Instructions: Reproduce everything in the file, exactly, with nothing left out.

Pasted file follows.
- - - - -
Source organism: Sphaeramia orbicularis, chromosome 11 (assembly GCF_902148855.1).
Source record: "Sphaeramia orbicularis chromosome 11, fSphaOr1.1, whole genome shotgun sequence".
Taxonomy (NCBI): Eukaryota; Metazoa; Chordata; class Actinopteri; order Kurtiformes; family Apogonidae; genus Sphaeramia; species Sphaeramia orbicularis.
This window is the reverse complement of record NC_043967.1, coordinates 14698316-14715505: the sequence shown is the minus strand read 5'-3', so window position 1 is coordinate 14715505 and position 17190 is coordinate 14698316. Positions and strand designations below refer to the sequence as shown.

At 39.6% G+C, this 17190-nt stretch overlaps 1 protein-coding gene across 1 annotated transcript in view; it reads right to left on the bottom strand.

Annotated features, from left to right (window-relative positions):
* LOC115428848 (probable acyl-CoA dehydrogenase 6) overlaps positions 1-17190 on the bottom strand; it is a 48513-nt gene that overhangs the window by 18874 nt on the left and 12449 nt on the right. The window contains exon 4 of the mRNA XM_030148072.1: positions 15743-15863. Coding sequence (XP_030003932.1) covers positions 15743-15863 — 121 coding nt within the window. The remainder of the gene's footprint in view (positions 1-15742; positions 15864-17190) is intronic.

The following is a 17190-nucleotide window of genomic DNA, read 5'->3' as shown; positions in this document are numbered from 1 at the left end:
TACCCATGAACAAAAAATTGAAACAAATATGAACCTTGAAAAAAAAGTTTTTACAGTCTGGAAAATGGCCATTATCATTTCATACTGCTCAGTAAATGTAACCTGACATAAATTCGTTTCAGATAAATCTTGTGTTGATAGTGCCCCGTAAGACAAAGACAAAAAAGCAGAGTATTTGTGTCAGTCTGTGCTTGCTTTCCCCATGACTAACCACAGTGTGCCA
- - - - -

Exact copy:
Source organism: Sphaeramia orbicularis, chromosome 11 (assembly GCF_902148855.1).
Source record: "Sphaeramia orbicularis chromosome 11, fSphaOr1.1, whole genome shotgun sequence".
Taxonomy (NCBI): Eukaryota; Metazoa; Chordata; class Actinopteri; order Kurtiformes; family Apogonidae; genus Sphaeramia; species Sphaeramia orbicularis.
This window is the reverse complement of record NC_043967.1, coordinates 14698316-14715505: the sequence shown is the minus strand read 5'-3', so window position 1 is coordinate 14715505 and position 17190 is coordinate 14698316. Positions and strand designations below refer to the sequence as shown.

At 39.6% G+C, this 17190-nt stretch overlaps 1 protein-coding gene across 1 annotated transcript in view; it reads right to left on the bottom strand.

Annotated features, from left to right (window-relative positions):
* LOC115428848 (probable acyl-CoA dehydrogenase 6) overlaps positions 1-17190 on the bottom strand; it is a 48513-nt gene that overhangs the window by 18874 nt on the left and 12449 nt on the right. The window contains exon 4 of the mRNA XM_030148072.1: positions 15743-15863. Coding sequence (XP_030003932.1) covers positions 15743-15863 — 121 coding nt within the window. The remainder of the gene's footprint in view (positions 1-15742; positions 15864-17190) is intronic.

The following is a 17190-nucleotide window of genomic DNA, read 5'->3' as shown; positions in this document are numbered from 1 at the left end:
TACCCATGAACAAAAAATTGAAACAAATATGAACCTTGAAAAAAAAGTTTTTACAGTCTGGAAAATGGCCATTATCATTTCATACTGCTCAGTAAATGTAACCTGACATAAATTCGTTTCAGATAAATCTTGTGTTGATAGTGCCCCGTAAGACAAAGACAAAAAAGCAGAGTATTTGTGTCAGTCTGTGCTTGCTTTCCCCATGACTAACCACAGTGTGCCA